Post uses insights from phenology—the study of the timing of life-cycle events—to present a theoretical framework of time in ecology that casts long-standing observations in the field in an entirely new light. Combining conceptual models with field data, he demonstrates how phenological advances, delays, and stasis, documented in an array of taxa, can all be viewed as adaptive components of an organism’s strategic use of time. Post shows how the allocation of time by individual organisms to critical life history stages is not only a response to environmental cues but also an important driver of interactions at the population, species, and community levels.
To demonstrate the applications of this exciting new conceptual framework, Time in Ecology uses meta-analyses of previous studies as well as Post’s original data on the phenological dynamics of plants, caribou, and muskoxen in Greenland.
The authors focus on ways in which theory, whether expressed mathematically or verbally, can contribute to defining and solving fundamental problems in ecology. A second aim is to highlight areas where dialogue between theorists and empiricists is likely to be especially rewarding. The authors are R. M. Anderson, C. W. Clark, M. L. Cody, J. E. Cohen, P. R. Ehrlich, M. W. Feldman, M. E. Gilpin, L. J. Gross, M. P. Hassell, H. S. Horn, P. Kareiva, M.A.R. Koehl, S. A. Levin, R. M. May, L. D. Mueller, R. V. O'Neill, S. W. Pacala, S. L. Pimm, T. M. Powell, H. R. Pulliam, J. Roughgarden, W. H. Schlesinger, H. H. Shugart, S. M. Stanley, J. H. Steele, D. Tilman, J. Travis, and D. L. Urban.
Originally published in 1989.
The Princeton Legacy Library uses the latest print-on-demand technology to again make available previously out-of-print books from the distinguished backlist of Princeton University Press. These editions preserve the original texts of these important books while presenting them in durable paperback and hardcover editions. The goal of the Princeton Legacy Library is to vastly increase access to the rich scholarly heritage found in the thousands of books published by Princeton University Press since its founding in 1905.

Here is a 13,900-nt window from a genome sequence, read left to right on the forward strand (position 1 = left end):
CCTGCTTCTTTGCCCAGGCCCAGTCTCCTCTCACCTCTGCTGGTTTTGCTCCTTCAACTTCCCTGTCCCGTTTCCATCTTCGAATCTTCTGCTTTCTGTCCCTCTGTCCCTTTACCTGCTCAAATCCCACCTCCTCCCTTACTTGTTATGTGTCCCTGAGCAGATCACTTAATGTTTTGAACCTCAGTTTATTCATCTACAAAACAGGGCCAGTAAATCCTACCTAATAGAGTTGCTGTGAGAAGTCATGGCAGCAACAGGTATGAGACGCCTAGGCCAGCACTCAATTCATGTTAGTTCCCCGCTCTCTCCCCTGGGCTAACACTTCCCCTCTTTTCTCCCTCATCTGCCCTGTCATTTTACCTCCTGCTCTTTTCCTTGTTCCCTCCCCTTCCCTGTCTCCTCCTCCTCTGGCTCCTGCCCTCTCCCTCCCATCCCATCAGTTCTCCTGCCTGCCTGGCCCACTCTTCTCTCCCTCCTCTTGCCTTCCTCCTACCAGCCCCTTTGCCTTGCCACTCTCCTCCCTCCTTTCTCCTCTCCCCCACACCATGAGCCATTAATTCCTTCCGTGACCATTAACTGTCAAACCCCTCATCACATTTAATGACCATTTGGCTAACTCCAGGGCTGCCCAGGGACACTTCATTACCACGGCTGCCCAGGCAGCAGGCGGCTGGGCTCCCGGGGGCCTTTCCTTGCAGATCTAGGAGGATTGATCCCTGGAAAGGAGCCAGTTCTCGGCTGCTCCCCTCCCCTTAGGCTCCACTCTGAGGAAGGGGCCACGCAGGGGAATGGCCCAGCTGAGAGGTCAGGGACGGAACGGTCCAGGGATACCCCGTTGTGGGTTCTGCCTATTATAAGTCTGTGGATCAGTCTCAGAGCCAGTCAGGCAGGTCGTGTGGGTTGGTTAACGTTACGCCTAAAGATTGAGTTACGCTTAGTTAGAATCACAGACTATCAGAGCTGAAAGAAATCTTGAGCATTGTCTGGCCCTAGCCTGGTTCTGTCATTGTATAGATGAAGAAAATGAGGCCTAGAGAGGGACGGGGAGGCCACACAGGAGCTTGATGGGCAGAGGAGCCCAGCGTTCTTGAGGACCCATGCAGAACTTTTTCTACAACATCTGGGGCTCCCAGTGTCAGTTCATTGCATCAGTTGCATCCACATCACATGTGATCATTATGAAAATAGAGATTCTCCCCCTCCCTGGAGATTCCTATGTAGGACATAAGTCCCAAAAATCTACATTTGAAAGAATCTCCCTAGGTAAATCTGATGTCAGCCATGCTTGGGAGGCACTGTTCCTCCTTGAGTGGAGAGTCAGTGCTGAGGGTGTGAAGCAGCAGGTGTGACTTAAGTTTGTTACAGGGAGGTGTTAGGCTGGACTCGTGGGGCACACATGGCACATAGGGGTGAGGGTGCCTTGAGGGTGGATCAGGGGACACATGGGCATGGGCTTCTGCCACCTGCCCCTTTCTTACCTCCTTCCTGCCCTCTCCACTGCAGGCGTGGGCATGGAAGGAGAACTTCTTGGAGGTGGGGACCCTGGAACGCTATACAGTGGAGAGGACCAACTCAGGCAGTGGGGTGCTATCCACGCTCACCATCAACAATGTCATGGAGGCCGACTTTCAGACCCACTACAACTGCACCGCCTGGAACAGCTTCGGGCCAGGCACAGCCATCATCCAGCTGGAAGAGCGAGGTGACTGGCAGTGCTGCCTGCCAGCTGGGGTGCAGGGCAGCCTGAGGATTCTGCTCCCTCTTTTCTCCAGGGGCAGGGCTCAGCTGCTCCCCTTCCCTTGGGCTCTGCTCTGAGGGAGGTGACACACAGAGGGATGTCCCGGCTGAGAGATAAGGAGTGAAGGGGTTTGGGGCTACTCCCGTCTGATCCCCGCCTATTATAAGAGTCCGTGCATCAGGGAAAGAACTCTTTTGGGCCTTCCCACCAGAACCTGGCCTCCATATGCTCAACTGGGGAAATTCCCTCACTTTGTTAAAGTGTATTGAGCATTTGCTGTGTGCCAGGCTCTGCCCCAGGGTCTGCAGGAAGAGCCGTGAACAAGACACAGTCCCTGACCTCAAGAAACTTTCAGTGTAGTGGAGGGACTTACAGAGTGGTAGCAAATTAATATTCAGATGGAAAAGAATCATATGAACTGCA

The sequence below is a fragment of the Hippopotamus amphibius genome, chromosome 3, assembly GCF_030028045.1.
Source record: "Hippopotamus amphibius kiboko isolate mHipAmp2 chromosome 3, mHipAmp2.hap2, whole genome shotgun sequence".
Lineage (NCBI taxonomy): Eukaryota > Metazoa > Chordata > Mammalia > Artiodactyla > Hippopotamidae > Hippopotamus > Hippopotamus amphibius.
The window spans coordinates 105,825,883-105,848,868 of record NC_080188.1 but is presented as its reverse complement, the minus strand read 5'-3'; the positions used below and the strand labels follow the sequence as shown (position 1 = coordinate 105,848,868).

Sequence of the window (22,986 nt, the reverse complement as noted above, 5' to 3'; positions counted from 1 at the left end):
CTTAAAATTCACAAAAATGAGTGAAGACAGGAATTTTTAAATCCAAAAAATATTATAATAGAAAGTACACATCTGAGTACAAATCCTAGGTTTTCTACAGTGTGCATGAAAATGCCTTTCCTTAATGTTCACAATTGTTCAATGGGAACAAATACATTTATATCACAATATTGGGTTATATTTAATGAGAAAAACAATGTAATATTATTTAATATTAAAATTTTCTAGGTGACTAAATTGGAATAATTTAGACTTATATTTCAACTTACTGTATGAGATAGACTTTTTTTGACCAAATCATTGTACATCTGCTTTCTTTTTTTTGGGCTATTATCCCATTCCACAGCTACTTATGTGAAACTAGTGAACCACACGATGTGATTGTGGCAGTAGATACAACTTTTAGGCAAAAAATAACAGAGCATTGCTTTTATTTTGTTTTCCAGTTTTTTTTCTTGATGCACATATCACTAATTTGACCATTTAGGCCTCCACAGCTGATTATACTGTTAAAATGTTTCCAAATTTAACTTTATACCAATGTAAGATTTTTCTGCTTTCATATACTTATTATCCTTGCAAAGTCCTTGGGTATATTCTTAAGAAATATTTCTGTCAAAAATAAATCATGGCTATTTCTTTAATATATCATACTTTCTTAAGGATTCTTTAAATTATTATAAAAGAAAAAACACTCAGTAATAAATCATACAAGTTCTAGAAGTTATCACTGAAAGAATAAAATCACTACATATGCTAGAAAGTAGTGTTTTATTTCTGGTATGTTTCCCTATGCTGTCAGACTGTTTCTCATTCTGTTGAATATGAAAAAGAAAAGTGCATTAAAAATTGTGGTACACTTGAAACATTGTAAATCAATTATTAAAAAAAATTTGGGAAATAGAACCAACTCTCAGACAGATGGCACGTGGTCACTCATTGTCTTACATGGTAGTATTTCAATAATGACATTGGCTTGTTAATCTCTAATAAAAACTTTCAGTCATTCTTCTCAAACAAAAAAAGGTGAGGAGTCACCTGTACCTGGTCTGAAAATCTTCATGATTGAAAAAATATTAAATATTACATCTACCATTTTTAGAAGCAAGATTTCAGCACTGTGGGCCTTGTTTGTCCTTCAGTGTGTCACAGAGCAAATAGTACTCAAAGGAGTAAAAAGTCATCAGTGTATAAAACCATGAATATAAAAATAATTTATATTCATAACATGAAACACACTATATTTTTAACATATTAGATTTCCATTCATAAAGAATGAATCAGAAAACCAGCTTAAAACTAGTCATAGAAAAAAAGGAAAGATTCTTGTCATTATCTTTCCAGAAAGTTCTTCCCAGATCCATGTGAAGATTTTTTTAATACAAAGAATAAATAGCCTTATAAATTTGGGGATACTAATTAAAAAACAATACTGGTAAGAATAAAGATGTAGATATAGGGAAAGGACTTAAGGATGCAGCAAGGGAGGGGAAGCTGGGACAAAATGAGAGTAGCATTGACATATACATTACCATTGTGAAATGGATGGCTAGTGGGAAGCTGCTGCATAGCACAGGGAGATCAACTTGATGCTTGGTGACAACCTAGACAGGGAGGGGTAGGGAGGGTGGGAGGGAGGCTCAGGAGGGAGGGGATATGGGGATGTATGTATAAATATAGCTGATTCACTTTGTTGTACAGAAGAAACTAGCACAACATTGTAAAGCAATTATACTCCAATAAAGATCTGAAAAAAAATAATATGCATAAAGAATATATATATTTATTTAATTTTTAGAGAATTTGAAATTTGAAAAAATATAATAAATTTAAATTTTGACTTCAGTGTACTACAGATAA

The science of biodiversity has become the science of our future. It is an interdisciplinary field spanning areas of both physical and life sciences. Our awareness of the loss of biodiversity has brought a long overdue appreciation of the magnitude of this loss and a determination to develop the tools to protect our future.Second edition includes over 100 new articles and 226 updated articles covering this multidisciplinary field— from evolution to habits to economics, in 7 volumesThe editors of this edition are all well respected, instantly recognizable academics operating at the top of their respective fields in biodiversity research; readers can be assured that they are reading material that has been meticulously checked and reviewed by expertsApproximately 1,800 figures and 350 tables complement the text, and more than 3,000 glossary entries explain key terms
This second edition of How to Do Ecology features new sections on conducting and analyzing observational surveys, job hunting, and becoming a more creative researcher, as well as updated sections on statistical analyses.
Unparalleled in its depth of coverage, The Princeton Companion to Mathematics surveys the most active and exciting branches of pure mathematics. Accessible in style, this is an indispensable resource for undergraduate and graduate students in mathematics as well as for researchers and scholars seeking to understand areas outside their specialties.Features nearly 200 entries, organized thematically and written by an international team of distinguished contributorsPresents major ideas and branches of pure mathematics in a clear, accessible styleDefines and explains important mathematical concepts, methods, theorems, and open problemsIntroduces the language of mathematics and the goals of mathematical researchCovers number theory, algebra, analysis, geometry, logic, probability, and moreTraces the history and development of modern mathematicsProfiles more than ninety-five mathematicians who influenced those working todayExplores the influence of mathematics on other disciplinesIncludes bibliographies, cross-references, and a comprehensive indexContributors incude: